A 2.3GHz to 432MHz
What is it good for?
is a very small receiver converter that can be plugged to the backside
of the battery powered portable transceiver FT817 from Yaesu. It runs on
the batterys of the transceiver (no changes to the transceiver necessary).
So the FT817 together with the converter forms a very small, high perfromance
receiver for 2.3GHz amateur radio signals. The system is ideal for portable
and/or outdoor usage. Normal setting is that 2320MHz is converted down
to 432MHz, but with only a minimal change in the software of the microprocessor
in the converter, it can also be used for satellite (OSCAR) signals.
How does it look like?
saying goes that a picture tells more a thausand words, so please have
a look on my picture gallery.
of the converter on the backside of the FT817
closeup from a different angle
the converter, showing the BNC and mini-DIN connectors to the FT817
How does it work?
the priciple of converters is always the same: The incoming signal is amplified
first in a LNA (low noise amplifier). Then it is filtered to avoid unwanted
mixing products later on (the so called image-frequency is suppressed).
After another amplifier, the signal is fed into a mixer where it is mixed
with a local oscillator signal. One of the mixing products is the input
frequency minus the local oscillator frequency. That product is fed to
the FT817 where it can be received just like any other signal that has
never been on 2.3GHz.
us a crystal oscillator signal that is mulitplied a couple of times to
generate the local oscillator (LO) signal. The advantage of this principle
is an extremly clean LO signal. The disadvantage is the large boardspace
that is required for the filtering after each multiplication stage
and the fact that the LO signal is fixed on one frequency. In my approch
I have used a 13MHz crystal oscillator signal as a reference, a 1880MHz
VCO and an integrated PLL IC to generate the LO signal. A small microprocessor
tells the PLL which frequency it has to generate (this happens only once
at power-on, then the micro falls asleep and does not consume any significant
current). So it is just a matter of changing the software and retuning
the adjustable input filters to change the frequency, that can be downconverterd
to 432MHz for the FT817.
is a block schematic for a better understanding of the explainations above.
now lets talk about the building blocks that are mentioned in the block
diagram. First of the all: the LO signal generation. A 1880 MHz VCO (Voltage
Controlled Oscillator, sensitivity around 45MHz/V) is controlled by a National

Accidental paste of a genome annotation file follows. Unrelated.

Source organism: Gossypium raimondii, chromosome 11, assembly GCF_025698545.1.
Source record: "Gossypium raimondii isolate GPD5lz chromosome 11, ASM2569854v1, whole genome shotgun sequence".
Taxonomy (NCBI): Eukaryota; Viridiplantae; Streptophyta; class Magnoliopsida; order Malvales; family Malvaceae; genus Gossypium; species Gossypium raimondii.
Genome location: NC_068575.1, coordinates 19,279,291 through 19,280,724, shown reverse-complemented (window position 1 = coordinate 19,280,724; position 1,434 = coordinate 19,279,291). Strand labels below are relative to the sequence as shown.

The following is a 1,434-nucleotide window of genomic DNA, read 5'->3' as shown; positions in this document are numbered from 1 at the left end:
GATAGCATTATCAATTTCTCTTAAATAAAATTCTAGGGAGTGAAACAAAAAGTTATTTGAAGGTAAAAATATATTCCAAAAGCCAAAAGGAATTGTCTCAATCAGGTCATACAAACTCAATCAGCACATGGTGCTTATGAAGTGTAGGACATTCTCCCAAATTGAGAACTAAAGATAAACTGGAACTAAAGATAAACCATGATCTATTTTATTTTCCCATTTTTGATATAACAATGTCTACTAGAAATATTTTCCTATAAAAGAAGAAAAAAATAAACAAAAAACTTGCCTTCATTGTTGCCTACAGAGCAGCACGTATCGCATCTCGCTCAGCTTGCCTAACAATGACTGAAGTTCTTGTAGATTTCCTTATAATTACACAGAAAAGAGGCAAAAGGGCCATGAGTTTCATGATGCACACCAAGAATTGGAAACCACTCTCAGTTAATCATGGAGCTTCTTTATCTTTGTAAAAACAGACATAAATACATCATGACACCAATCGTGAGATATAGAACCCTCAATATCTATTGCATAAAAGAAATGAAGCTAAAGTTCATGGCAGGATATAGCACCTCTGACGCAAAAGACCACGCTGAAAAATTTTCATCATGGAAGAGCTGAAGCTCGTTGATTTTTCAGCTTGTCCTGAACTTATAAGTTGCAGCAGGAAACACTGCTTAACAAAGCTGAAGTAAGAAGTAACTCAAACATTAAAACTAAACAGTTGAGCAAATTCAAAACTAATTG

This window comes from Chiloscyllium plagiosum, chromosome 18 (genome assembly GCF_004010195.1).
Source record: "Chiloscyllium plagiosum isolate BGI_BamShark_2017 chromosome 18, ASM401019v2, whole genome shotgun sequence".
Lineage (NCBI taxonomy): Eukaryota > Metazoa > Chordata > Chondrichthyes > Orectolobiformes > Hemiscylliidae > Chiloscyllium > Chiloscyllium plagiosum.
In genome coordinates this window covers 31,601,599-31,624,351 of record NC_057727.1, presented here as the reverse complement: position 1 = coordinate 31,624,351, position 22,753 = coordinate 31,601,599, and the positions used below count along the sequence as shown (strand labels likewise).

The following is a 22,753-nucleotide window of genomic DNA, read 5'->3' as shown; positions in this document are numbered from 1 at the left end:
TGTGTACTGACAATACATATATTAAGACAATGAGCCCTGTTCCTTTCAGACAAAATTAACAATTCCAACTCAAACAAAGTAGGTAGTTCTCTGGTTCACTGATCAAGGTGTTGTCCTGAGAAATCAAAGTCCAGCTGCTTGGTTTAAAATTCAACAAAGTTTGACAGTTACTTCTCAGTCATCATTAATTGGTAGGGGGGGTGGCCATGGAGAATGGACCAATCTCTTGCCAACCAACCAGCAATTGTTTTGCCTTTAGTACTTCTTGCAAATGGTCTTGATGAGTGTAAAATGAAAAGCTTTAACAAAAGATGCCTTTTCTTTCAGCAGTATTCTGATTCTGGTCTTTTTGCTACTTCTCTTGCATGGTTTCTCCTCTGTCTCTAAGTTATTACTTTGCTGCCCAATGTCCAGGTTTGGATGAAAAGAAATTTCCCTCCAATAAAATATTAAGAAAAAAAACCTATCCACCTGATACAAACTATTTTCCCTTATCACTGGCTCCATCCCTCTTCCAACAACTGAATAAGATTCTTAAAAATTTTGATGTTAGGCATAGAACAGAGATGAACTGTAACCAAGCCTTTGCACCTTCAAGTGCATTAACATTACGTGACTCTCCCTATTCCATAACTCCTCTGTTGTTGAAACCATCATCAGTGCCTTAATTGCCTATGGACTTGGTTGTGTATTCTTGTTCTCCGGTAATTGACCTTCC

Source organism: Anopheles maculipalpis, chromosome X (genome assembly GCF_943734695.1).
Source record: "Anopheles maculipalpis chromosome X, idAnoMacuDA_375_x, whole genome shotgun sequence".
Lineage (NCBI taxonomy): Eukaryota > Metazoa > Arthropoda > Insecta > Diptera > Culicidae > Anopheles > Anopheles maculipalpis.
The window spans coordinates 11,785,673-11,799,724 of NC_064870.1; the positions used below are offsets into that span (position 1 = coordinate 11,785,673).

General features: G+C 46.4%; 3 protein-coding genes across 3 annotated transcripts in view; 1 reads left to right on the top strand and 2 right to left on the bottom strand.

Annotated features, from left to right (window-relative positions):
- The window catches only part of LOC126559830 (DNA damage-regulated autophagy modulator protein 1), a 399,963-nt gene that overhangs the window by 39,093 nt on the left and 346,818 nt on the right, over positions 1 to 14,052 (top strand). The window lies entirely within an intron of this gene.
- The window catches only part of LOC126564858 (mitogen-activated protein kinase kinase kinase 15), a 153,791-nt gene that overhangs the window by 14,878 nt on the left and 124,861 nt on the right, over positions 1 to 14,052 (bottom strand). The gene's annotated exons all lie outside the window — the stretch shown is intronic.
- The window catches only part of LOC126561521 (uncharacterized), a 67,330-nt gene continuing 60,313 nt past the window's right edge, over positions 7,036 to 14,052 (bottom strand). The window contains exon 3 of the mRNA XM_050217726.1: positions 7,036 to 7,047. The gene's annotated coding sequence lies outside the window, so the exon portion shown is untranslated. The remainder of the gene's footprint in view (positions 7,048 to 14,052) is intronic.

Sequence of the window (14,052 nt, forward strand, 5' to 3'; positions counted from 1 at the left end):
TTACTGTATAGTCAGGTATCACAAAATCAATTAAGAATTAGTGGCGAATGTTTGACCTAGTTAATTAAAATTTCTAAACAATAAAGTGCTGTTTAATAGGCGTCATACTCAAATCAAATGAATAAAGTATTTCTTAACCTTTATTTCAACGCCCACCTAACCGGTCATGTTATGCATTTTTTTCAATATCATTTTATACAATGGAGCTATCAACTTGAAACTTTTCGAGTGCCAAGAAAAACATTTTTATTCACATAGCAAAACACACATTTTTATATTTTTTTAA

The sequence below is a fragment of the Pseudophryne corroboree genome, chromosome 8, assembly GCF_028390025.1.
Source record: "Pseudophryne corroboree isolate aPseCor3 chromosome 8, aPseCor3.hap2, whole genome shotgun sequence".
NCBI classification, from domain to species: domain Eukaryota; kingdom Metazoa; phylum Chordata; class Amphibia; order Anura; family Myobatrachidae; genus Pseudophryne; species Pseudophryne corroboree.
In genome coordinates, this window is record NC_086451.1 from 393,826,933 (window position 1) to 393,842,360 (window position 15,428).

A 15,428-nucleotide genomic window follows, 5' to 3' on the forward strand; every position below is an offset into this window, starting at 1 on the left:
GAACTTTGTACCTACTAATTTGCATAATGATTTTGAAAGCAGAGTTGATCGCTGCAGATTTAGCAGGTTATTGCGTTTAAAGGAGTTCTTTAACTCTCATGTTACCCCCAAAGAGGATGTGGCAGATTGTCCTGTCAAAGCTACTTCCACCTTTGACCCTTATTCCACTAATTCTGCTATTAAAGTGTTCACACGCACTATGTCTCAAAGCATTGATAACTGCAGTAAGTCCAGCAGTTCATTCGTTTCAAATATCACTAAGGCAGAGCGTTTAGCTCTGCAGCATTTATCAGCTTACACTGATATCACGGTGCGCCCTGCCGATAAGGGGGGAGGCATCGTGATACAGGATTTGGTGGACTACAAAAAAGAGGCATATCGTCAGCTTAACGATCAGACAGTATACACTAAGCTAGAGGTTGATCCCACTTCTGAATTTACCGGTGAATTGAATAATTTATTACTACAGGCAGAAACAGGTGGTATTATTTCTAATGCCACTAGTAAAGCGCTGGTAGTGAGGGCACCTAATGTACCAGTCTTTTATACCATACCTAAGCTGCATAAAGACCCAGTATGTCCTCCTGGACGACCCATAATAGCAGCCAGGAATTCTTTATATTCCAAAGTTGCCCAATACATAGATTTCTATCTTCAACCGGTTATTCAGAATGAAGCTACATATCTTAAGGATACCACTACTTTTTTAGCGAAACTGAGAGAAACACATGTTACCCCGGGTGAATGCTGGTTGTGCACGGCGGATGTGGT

Semiconductor PLL IC LMX2320. The PLL is programmed by an Atmel AT90S1200
AVR microprocessor. The AT90S1200 has the RCEN (RC-oscillator ENable) bit
set, so it does not need any external components, no crystal, no resonator,
real zero component count. The AT90S1200 can be ordered with that bit set
(it is called AT90S1200A then), or you can set that bit yourself. It is
stored in a non-volatile memory, so it will stay set, even without supply
voltage. A circuit for setting
the RCEN bit is extensively explained here.
a look on the schematic to see how the PLL, the VCO, and the processor
LNA and the buffer amplifier are build using BFP420 bipolar RF transistors.
At the chosen bias point, they have their best impedance for minimal noise
right at 50 Ohms (at frequencys around 2.4GHz), so no input matching is
necessary. For filtering the signal, I have used readily available helix
filters from Neosid. The mixer is an integrated downconversion IC from
Maxim, the MAX2680.
is the schematic of the amplifiers and the mixer.
How is made? Is there an etched board?
converter is handmade as a prototype, just one part for myself. And no,
there is no etched board. And you do not need an etched board for 2.3GHz
designs if you do not use stripline technics. Just make everything as tiny
as possible and 2.3GHz circuits are no black magic. Making everything so
small may not look so nice, but it works very well. For all of you that
have a hard time to imagine how it may look like, I have a few more photos
side of the board (VCO, PLL, amplifiers, mixer)
side of the board (reference oscillator, microprocessor, helix filter)
microprocessor is in a DIP20 package. A SMD package would have been also
available, but that costs a few cents more and the DIP part did also fit.
So I used the PDIP chip and mounted it dead-bug stile, i.e. glued down
with the legs in the air. So it looks like
reference oscillator and the helix
filter are mounted just as defined by the manufacturers.
mixer and the componentes around it are done as compact SMD design.
the LMX2320 PLL IC I have broken off the
pins that I did not need. This way it was not very tricky to solder to
the remaining pins of that fine-pitch IC.
amplifiers may be a bit hard to recognize, therefore I have marked
them in the picture. The helix filter is mounted from the backside between
So, what about the software for the microprocessor?
software if of course also available, even with the source code for those
who want to experiment with it